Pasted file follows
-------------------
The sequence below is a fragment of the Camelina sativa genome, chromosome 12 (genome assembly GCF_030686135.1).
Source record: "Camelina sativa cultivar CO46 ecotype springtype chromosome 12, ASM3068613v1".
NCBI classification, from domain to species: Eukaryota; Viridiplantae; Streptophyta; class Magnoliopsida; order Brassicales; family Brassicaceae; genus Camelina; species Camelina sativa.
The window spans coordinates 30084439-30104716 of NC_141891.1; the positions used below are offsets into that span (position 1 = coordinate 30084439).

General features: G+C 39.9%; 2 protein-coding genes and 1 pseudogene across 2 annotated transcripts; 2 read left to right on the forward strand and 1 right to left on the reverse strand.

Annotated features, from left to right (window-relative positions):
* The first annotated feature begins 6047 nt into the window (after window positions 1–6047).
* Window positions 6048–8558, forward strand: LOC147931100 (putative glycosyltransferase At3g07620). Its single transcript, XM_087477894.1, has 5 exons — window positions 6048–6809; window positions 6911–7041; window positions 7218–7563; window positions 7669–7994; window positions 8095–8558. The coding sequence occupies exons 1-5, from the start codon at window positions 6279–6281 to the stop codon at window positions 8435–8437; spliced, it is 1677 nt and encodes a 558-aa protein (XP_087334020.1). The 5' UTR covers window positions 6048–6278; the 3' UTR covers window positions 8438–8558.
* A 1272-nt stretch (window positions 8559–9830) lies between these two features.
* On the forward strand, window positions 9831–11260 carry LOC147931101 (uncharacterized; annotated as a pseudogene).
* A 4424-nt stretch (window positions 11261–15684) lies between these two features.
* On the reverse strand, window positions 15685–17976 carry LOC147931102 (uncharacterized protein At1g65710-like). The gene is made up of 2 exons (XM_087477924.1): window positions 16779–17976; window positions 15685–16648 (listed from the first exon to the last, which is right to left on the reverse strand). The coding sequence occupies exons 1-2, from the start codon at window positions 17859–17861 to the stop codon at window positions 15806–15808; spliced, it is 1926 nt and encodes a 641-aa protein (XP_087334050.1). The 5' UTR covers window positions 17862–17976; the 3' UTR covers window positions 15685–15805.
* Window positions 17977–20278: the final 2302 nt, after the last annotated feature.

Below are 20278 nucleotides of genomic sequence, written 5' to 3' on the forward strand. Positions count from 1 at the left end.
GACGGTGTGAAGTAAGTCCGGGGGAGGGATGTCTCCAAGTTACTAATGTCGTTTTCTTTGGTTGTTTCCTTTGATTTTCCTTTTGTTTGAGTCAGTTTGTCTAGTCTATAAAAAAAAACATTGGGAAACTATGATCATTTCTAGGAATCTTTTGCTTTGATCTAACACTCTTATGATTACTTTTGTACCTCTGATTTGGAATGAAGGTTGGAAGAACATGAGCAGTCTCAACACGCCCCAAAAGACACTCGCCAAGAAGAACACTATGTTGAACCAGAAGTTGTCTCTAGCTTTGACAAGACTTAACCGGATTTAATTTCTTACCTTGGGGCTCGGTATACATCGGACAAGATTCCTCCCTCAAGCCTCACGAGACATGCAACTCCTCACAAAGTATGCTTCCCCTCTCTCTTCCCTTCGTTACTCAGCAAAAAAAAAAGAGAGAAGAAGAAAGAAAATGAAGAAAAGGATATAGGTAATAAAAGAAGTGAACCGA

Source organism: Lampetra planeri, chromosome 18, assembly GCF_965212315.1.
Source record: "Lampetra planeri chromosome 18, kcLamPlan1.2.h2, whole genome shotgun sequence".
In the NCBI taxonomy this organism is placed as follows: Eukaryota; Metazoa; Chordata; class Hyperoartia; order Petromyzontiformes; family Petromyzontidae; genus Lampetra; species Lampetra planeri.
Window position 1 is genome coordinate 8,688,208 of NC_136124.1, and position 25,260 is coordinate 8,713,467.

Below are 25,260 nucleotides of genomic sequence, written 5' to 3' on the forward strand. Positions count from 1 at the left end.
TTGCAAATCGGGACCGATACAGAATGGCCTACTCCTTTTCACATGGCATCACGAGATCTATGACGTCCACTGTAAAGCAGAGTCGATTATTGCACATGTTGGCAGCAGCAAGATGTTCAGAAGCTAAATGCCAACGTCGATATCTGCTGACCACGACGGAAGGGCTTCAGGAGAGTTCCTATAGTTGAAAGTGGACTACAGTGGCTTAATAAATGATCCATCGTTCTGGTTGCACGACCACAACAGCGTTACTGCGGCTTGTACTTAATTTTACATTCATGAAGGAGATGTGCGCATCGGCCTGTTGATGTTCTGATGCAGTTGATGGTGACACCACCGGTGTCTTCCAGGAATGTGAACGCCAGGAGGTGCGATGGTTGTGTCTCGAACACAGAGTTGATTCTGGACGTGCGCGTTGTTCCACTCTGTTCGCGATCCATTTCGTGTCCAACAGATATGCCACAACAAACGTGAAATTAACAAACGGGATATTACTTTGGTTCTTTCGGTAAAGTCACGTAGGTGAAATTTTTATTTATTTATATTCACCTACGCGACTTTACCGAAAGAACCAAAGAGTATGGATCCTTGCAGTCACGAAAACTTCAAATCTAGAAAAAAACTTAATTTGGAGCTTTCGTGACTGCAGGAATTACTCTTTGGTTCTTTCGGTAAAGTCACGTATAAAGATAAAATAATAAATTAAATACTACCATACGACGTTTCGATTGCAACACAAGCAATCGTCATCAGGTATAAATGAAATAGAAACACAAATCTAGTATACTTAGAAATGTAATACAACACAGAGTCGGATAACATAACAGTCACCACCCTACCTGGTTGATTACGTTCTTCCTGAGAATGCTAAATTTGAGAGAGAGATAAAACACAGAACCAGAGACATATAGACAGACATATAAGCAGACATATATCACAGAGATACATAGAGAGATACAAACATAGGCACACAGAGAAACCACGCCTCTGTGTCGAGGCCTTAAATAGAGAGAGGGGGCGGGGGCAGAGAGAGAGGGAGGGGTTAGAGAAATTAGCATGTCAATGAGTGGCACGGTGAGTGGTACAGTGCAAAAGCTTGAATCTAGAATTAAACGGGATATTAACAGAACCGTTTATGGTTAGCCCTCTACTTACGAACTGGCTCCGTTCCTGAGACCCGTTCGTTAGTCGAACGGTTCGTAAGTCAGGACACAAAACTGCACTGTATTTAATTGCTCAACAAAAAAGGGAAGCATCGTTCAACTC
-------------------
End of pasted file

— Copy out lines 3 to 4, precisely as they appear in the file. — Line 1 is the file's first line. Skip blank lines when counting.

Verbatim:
NCBI classification, from domain to species: Eukaryota; Viridiplantae; Streptophyta; class Magnoliopsida; order Brassicales; family Brassicaceae; genus Camelina; species Camelina sativa.
The window spans coordinates 30084439-30104716 of NC_141891.1; the positions used below are offsets into that span (position 1 = coordinate 30084439).